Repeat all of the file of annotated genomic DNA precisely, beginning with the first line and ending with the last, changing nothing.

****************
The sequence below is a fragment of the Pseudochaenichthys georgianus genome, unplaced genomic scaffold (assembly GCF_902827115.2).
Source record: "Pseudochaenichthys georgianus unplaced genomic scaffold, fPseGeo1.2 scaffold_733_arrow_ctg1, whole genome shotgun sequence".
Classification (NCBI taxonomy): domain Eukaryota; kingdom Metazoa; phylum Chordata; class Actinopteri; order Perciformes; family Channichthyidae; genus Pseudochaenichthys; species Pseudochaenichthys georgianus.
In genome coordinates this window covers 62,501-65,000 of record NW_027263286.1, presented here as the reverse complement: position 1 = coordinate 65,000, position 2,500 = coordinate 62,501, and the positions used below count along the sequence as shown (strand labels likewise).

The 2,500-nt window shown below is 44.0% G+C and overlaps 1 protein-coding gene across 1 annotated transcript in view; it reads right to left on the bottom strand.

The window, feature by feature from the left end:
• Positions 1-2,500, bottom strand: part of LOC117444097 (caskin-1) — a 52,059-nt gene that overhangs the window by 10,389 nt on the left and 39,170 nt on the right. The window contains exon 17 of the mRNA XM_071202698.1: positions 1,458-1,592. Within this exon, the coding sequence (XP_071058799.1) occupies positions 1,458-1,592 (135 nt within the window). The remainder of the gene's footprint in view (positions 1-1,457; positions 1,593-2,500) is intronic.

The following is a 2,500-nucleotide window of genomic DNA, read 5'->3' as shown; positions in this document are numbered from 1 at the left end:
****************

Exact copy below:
The sequence below is a fragment of the Pseudochaenichthys georgianus genome, unplaced genomic scaffold (assembly GCF_902827115.2).
Source record: "Pseudochaenichthys georgianus unplaced genomic scaffold, fPseGeo1.2 scaffold_733_arrow_ctg1, whole genome shotgun sequence".
Classification (NCBI taxonomy): domain Eukaryota; kingdom Metazoa; phylum Chordata; class Actinopteri; order Perciformes; family Channichthyidae; genus Pseudochaenichthys; species Pseudochaenichthys georgianus.
In genome coordinates this window covers 62,501-65,000 of record NW_027263286.1, presented here as the reverse complement: position 1 = coordinate 65,000, position 2,500 = coordinate 62,501, and the positions used below count along the sequence as shown (strand labels likewise).

The 2,500-nt window shown below is 44.0% G+C and overlaps 1 protein-coding gene across 1 annotated transcript in view; it reads right to left on the bottom strand.

The window, feature by feature from the left end:
• Positions 1-2,500, bottom strand: part of LOC117444097 (caskin-1) — a 52,059-nt gene that overhangs the window by 10,389 nt on the left and 39,170 nt on the right. The window contains exon 17 of the mRNA XM_071202698.1: positions 1,458-1,592. Within this exon, the coding sequence (XP_071058799.1) occupies positions 1,458-1,592 (135 nt within the window). The remainder of the gene's footprint in view (positions 1-1,457; positions 1,593-2,500) is intronic.

The following is a 2,500-nucleotide window of genomic DNA, read 5'->3' as shown; positions in this document are numbered from 1 at the left end: